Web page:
If you want my oppionion regarding this: Microsoft has a bad habbit of skipping a generation before they develop a really good version of Windows. Starting all the way from Windows 3.1, here is my overall impression of the operating systems (from my point of view) in terms of reliability, usability, and performance:

Windows 3.1 - Eh... OK for a 16-bit DOS shell
Windows 95 - Lack of support initially, but ended up OK
Windows 98 - Good, but still a DOS shell OS.
Windows ME - Horrible - all kinds of bugs and compatability issues
Windows 2000 - Initial compatability issues, but ended OK.
Windows XP - Excellent
Windows Vista - Bad - Memory HOG! Poor performer. Crappy interface. Lots of compatability issues.
Windows 7 - Excellent, huge interface improvements over Vista, much more stable, less of a memory hog than Vista, and lots of support from vendors.
Windows 8 ... ??? Based on the fact that Windows 7 has been such an excellent OS for me so far, I'm skeptical as to whether or not Windows 8 will be better.

I've been using Windows 7 since the RC (release candidate) days, and it's been super-stable compared to Vista.
This is all opinion and generally a horrible assessment for many reasons. It's comparing two different products in a linear fashion and leaves out many renditions of those products. Additionally there is a lot of context missing in why some of the new technology is perceived as having more compatibility issues than it's successors.

When trying to be helpful, it would be wise to be accurate as possible.
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Old 10-01-2011, 10:38 PM
 
Location: Green Valley, AZ
351 posts, read 811,112 times
Reputation: 311
Quote:
Originally Posted by NJBest View Post
This is all opinion and generally a horrible assessment for many reasons. It's comparing two different products in a linear fashion and leaves out many renditions of those products. Additionally there is a lot of context missing in why some of the new technology is perceived as having more compatibility issues than it's successors.

When trying to be helpful, it would be wise to be accurate as possible.
Yea, that's why I said it was opinion. I never stated it as fact. Pay attention!

The fact is that everybody will have a different opinion about which operating systems are good and which were bad, and no 2 people will agree completely. It's all a very subjective experience, and the perceived performance and stability of an operating system is highly dependent on the hardware you are running on. The fact is that there are just too many combinations of hardware/os/software to make ANY factual statements.

However, I think most people would agree that XP was a good OS, Vista was a step in the wrong direction, and 7 was more stable and fixed many of the problems that were in Vista. Sure you will find examples of those that say the opposite is true, but then, it's all based on opinion.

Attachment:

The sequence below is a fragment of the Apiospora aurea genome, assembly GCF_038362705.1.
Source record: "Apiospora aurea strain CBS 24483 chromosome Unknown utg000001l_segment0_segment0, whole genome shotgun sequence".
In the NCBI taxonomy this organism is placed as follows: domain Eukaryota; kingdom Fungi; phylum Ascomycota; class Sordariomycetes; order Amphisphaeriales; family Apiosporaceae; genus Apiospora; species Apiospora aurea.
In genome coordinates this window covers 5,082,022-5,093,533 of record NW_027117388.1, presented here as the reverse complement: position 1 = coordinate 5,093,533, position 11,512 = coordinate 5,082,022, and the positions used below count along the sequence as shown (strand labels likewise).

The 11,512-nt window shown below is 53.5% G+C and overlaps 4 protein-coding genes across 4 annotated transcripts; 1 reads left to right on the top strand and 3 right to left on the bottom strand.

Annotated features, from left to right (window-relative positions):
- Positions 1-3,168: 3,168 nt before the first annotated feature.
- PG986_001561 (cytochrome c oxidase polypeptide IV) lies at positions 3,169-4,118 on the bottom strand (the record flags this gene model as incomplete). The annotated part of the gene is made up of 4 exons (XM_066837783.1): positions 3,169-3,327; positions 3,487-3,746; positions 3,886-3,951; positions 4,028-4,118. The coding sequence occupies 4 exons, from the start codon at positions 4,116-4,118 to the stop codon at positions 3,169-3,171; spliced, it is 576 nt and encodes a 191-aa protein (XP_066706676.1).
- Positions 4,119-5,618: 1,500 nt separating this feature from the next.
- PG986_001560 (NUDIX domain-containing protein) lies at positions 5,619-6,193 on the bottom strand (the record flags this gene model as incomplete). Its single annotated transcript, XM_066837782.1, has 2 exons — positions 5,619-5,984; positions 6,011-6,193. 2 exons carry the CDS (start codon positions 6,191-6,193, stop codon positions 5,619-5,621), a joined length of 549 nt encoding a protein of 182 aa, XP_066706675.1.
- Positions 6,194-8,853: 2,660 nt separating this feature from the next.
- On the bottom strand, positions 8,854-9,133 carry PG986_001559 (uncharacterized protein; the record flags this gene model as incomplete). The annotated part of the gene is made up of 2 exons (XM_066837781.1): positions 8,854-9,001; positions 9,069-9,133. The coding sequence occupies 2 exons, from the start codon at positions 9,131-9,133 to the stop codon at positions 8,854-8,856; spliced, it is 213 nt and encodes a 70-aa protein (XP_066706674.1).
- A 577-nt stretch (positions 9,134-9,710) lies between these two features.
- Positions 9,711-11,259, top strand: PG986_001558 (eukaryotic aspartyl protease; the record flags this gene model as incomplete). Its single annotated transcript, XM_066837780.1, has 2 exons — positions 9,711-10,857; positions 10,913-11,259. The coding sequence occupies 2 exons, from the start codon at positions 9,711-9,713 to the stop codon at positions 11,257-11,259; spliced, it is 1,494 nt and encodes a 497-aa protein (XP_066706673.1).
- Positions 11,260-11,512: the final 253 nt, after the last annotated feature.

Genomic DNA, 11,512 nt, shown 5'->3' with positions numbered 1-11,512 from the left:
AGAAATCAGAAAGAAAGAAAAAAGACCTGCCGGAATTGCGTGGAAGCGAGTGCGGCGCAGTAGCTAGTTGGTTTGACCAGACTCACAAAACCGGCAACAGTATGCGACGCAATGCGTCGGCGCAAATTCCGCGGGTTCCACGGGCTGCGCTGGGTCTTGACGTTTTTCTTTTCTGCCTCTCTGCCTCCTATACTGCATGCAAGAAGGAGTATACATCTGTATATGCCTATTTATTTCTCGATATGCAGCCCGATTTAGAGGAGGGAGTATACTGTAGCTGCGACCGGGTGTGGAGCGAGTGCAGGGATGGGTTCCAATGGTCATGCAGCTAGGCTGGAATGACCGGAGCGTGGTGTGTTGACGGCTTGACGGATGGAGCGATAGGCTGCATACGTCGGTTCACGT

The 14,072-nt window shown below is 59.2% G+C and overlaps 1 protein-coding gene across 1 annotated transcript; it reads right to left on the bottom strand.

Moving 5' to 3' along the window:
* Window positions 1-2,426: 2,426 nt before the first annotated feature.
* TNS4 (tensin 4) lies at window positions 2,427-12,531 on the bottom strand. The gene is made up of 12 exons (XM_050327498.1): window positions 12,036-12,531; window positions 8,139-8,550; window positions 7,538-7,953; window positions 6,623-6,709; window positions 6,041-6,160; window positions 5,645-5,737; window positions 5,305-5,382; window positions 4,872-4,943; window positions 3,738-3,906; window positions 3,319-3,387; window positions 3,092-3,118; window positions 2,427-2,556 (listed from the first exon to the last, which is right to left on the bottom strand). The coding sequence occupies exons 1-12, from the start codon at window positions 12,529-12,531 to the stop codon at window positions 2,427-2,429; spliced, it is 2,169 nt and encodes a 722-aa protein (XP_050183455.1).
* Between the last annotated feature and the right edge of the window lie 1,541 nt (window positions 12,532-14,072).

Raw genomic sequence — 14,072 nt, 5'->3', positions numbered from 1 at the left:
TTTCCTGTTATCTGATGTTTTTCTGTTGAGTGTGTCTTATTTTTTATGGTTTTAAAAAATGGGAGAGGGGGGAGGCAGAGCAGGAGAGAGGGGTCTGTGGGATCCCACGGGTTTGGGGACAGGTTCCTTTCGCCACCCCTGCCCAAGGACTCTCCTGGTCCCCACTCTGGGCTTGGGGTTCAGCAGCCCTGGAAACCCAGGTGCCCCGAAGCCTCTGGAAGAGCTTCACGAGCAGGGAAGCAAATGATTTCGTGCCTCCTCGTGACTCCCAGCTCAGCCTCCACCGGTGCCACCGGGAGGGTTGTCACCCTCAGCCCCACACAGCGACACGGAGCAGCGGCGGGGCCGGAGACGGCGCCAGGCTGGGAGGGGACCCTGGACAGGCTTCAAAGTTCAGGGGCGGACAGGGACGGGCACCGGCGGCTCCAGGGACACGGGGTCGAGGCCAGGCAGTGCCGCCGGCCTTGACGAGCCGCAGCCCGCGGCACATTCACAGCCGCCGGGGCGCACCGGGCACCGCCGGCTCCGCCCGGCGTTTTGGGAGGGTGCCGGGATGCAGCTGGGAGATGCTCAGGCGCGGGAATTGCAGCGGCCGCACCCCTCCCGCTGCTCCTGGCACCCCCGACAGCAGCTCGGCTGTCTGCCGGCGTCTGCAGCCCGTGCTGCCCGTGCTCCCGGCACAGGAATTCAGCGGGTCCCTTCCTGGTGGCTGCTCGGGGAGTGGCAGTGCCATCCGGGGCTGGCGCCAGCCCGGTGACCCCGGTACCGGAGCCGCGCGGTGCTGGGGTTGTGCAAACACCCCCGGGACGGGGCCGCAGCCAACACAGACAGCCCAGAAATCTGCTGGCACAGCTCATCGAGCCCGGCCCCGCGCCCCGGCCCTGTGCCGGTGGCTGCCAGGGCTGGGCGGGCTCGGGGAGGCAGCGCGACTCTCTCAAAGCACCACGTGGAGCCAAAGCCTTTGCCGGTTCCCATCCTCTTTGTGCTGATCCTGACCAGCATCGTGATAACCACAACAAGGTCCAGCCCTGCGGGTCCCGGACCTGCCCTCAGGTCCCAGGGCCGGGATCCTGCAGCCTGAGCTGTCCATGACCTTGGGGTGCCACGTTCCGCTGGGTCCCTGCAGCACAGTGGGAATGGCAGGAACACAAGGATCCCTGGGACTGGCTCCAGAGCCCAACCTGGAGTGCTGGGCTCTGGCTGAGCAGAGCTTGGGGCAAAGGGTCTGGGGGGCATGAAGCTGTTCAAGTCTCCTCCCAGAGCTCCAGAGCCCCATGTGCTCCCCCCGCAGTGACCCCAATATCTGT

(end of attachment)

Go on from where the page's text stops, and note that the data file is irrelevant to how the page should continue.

If you don't feel the same way, state your opinions. I think that's what the OP is asking for.
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Old 10-01-2011, 11:03 PM
 
24,503 posts, read 35,977,317 times
Reputation: 12847
Personally, I thought Windows XP was just a bloated version of Windows 2000. But that's probably because I am fairly technical. Novice users certainly appreciated the easier PnP of Windows XP.

Anyways, I think the naming scheme that Microsoft is using is confusing. There's a few things to note:

Windows XP is the same OS as Windows 2000, with a minor revision (5.0 vs 5.1).
Windows 7 is the same OS as Windows Vista, with a minor revision (6.0 vs 6.1).
New Technology is not the same product line as the Windows product line.
Windows 2000, XP, Vista and 7 are all New Technology even though they carry Windows branding.

Finally, the compatibility issues with Windows Vista had to do with the lead time for manufacturers to adopt the new driver model. Running Windows Vista today should be as smooth as running Windows 7.

I can't wait for bulldozer. I always appreciate the risky innovation AMD brings to the table. It keeps Intel on their feet. No more Pentium 4 type products from Intel anymore thanks to AMD.
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Old 10-01-2011, 11:54 PM
 
Location: Green Valley, AZ
351 posts, read 811,112 times
Reputation: 311
Quote:
Originally Posted by NJBest View Post
Personally, I thought Windows XP was just a bloated version of Windows 2000. But that's probably because I am fairly technical. Novice users certainly appreciated the easier PnP of Windows XP.

Anyways, I think the naming scheme that Microsoft is using is confusing. There's a few things to note: